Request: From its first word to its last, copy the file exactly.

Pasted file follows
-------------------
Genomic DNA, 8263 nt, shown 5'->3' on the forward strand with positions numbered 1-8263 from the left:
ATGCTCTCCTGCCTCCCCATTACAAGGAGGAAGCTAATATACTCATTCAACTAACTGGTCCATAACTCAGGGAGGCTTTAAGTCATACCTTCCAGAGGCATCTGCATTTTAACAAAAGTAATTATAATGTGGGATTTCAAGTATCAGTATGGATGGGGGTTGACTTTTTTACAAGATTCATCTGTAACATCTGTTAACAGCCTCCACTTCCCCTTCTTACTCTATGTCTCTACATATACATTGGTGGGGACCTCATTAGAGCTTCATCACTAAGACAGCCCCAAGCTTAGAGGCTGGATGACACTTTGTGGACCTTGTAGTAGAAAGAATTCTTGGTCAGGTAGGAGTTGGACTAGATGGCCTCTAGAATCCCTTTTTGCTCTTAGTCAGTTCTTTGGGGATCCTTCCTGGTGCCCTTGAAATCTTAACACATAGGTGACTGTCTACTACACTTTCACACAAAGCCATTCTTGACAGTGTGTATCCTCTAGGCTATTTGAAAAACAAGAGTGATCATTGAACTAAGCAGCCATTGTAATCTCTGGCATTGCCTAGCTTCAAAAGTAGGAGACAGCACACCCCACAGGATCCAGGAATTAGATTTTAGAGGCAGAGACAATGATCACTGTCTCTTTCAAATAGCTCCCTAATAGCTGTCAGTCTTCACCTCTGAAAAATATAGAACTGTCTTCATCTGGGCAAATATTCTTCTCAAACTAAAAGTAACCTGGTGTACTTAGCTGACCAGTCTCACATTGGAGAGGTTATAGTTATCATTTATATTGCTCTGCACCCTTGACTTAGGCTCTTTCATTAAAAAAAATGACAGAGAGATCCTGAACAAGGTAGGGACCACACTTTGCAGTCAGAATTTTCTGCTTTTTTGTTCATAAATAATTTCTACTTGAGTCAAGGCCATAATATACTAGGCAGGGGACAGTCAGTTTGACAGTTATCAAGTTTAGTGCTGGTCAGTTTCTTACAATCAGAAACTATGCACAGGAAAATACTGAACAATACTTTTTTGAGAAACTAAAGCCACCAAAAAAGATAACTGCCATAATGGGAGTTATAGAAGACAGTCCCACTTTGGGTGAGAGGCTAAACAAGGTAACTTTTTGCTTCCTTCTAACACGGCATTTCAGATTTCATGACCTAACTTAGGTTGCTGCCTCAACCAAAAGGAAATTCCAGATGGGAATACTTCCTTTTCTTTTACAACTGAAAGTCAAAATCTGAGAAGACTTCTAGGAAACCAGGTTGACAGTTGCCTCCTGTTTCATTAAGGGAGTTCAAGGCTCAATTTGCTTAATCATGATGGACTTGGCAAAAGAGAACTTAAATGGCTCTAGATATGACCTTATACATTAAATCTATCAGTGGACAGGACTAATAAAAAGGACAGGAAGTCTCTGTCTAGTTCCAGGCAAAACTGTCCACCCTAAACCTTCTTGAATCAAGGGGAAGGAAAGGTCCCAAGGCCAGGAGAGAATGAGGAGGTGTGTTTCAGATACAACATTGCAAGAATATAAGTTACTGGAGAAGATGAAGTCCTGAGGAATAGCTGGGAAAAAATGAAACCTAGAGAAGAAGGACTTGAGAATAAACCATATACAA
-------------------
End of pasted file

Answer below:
Genomic DNA, 8263 nt, shown 5'->3' on the forward strand with positions numbered 1-8263 from the left:
ATGCTCTCCTGCCTCCCCATTACAAGGAGGAAGCTAATATACTCATTCAACTAACTGGTCCATAACTCAGGGAGGCTTTAAGTCATACCTTCCAGAGGCATCTGCATTTTAACAAAAGTAATTATAATGTGGGATTTCAAGTATCAGTATGGATGGGGGTTGACTTTTTTACAAGATTCATCTGTAACATCTGTTAACAGCCTCCACTTCCCCTTCTTACTCTATGTCTCTACATATACATTGGTGGGGACCTCATTAGAGCTTCATCACTAAGACAGCCCCAAGCTTAGAGGCTGGATGACACTTTGTGGACCTTGTAGTAGAAAGAATTCTTGGTCAGGTAGGAGTTGGACTAGATGGCCTCTAGAATCCCTTTTTGCTCTTAGTCAGTTCTTTGGGGATCCTTCCTGGTGCCCTTGAAATCTTAACACATAGGTGACTGTCTACTACACTTTCACACAAAGCCATTCTTGACAGTGTGTATCCTCTAGGCTATTTGAAAAACAAGAGTGATCATTGAACTAAGCAGCCATTGTAATCTCTGGCATTGCCTAGCTTCAAAAGTAGGAGACAGCACACCCCACAGGATCCAGGAATTAGATTTTAGAGGCAGAGACAATGATCACTGTCTCTTTCAAATAGCTCCCTAATAGCTGTCAGTCTTCACCTCTGAAAAATATAGAACTGTCTTCATCTGGGCAAATATTCTTCTCAAACTAAAAGTAACCTGGTGTACTTAGCTGACCAGTCTCACATTGGAGAGGTTATAGTTATCATTTATATTGCTCTGCACCCTTGACTTAGGCTCTTTCATTAAAAAAAATGACAGAGAGATCCTGAACAAGGTAGGGACCACACTTTGCAGTCAGAATTTTCTGCTTTTTTGTTCATAAATAATTTCTACTTGAGTCAAGGCCATAATATACTAGGCAGGGGACAGTCAGTTTGACAGTTATCAAGTTTAGTGCTGGTCAGTTTCTTACAATCAGAAACTATGCACAGGAAAATACTGAACAATACTTTTTTGAGAAACTAAAGCCACCAAAAAAGATAACTGCCATAATGGGAGTTATAGAAGACAGTCCCACTTTGGGTGAGAGGCTAAACAAGGTAACTTTTTGCTTCCTTCTAACACGGCATTTCAGATTTCATGACCTAACTTAGGTTGCTGCCTCAACCAAAAGGAAATTCCAGATGGGAATACTTCCTTTTCTTTTACAACTGAAAGTCAAAATCTGAGAAGACTTCTAGGAAACCAGGTTGACAGTTGCCTCCTGTTTCATTAAGGGAGTTCAAGGCTCAATTTGCTTAATCATGATGGACTTGGCAAAAGAGAACTTAAATGGCTCTAGATATGACCTTATACATTAAATCTATCAGTGGACAGGACTAATAAAAAGGACAGGAAGTCTCTGTCTAGTTCCAGGCAAAACTGTCCACCCTAAACCTTCTTGAATCAAGGGGAAGGAAAGGTCCCAAGGCCAGGAGAGAATGAGGAGGTGTGTTTCAGATACAACATTGCAAGAATATAAGTTACTGGAGAAGATGAAGTCCTGAGGAATAGCTGGGAAAAAATGAAACCTAGAGAAGAAGGACTTGAGAATAAACCATATACAA